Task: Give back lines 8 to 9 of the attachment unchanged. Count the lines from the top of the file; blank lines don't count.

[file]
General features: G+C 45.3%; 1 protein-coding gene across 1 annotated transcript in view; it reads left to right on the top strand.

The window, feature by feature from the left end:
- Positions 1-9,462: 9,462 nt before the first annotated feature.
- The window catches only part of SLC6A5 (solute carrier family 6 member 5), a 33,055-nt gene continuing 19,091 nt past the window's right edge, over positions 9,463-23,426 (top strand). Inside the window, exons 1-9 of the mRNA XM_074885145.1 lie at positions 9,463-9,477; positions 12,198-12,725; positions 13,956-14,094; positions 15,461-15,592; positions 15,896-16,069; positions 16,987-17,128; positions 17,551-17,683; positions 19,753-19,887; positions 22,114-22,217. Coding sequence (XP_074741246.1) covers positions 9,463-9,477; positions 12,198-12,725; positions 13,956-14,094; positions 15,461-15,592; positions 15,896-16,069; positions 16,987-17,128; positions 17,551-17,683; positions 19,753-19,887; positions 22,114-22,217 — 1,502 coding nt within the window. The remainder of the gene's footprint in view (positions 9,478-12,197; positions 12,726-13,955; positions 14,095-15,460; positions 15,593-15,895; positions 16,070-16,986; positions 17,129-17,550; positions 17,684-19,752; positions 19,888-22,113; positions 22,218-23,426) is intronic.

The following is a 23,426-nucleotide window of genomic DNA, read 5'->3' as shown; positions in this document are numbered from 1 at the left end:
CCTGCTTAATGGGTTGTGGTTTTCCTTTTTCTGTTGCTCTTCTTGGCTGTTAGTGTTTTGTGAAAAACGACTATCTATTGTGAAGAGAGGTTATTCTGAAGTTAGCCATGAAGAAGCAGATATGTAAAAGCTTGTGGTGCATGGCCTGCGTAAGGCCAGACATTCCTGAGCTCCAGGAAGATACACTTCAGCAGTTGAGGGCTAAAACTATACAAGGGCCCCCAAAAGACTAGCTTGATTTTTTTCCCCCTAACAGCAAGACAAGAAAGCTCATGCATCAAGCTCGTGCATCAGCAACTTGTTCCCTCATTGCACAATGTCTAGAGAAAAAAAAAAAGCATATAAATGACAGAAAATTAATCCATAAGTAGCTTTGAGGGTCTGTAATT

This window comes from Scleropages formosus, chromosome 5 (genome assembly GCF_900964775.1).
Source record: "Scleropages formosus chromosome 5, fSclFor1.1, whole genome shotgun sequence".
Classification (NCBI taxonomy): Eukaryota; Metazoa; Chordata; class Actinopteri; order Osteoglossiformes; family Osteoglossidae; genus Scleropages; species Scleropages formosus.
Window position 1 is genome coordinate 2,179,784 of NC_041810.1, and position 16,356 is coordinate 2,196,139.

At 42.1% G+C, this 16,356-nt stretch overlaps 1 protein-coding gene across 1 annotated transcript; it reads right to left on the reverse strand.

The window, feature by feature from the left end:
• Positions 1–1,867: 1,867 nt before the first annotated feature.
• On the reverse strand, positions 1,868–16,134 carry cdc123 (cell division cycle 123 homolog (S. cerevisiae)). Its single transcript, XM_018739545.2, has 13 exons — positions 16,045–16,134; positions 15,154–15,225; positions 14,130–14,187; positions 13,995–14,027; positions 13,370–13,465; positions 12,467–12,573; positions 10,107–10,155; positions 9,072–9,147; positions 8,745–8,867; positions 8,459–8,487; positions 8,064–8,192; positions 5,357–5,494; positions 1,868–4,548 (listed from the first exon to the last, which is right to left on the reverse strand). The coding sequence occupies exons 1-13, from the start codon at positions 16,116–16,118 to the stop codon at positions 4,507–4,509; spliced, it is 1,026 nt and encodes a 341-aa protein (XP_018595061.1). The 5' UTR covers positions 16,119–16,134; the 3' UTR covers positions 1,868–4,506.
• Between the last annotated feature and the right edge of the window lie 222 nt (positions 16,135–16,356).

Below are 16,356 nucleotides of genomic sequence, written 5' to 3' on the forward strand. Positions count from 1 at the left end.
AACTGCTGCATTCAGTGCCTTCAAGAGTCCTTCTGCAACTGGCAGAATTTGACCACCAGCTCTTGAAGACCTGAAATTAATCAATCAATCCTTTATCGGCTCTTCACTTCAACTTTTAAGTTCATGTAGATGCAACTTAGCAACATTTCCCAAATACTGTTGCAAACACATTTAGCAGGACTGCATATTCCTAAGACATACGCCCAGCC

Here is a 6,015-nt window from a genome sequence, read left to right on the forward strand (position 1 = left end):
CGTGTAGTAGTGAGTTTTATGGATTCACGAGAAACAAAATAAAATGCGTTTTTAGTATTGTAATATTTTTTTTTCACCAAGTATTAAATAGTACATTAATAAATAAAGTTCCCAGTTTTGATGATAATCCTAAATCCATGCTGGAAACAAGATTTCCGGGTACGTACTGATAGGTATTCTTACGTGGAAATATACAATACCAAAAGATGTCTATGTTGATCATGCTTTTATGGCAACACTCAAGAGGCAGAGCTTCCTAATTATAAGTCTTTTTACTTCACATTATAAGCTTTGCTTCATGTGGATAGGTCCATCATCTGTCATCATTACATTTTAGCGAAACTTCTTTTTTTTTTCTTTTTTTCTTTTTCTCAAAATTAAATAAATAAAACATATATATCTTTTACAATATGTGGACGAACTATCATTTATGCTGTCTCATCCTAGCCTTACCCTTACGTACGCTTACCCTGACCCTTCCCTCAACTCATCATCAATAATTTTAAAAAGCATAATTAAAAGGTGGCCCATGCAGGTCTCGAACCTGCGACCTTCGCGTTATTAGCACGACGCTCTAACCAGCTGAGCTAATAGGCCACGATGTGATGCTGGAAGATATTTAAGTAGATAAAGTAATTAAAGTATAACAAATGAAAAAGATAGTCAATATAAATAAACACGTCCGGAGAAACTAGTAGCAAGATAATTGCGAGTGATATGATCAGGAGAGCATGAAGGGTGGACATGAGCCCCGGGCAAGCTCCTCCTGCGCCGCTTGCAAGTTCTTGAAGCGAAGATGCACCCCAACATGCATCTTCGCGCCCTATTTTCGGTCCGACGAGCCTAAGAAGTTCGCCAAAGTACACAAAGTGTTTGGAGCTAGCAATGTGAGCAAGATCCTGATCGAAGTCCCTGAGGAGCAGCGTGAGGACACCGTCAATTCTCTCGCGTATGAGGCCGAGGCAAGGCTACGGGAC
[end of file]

Source record: "Scleropages formosus chromosome 5, fSclFor1.1, whole genome shotgun sequence".
Classification (NCBI taxonomy): Eukaryota; Metazoa; Chordata; class Actinopteri; order Osteoglossiformes; family Osteoglossidae; genus Scleropages; species Scleropages formosus.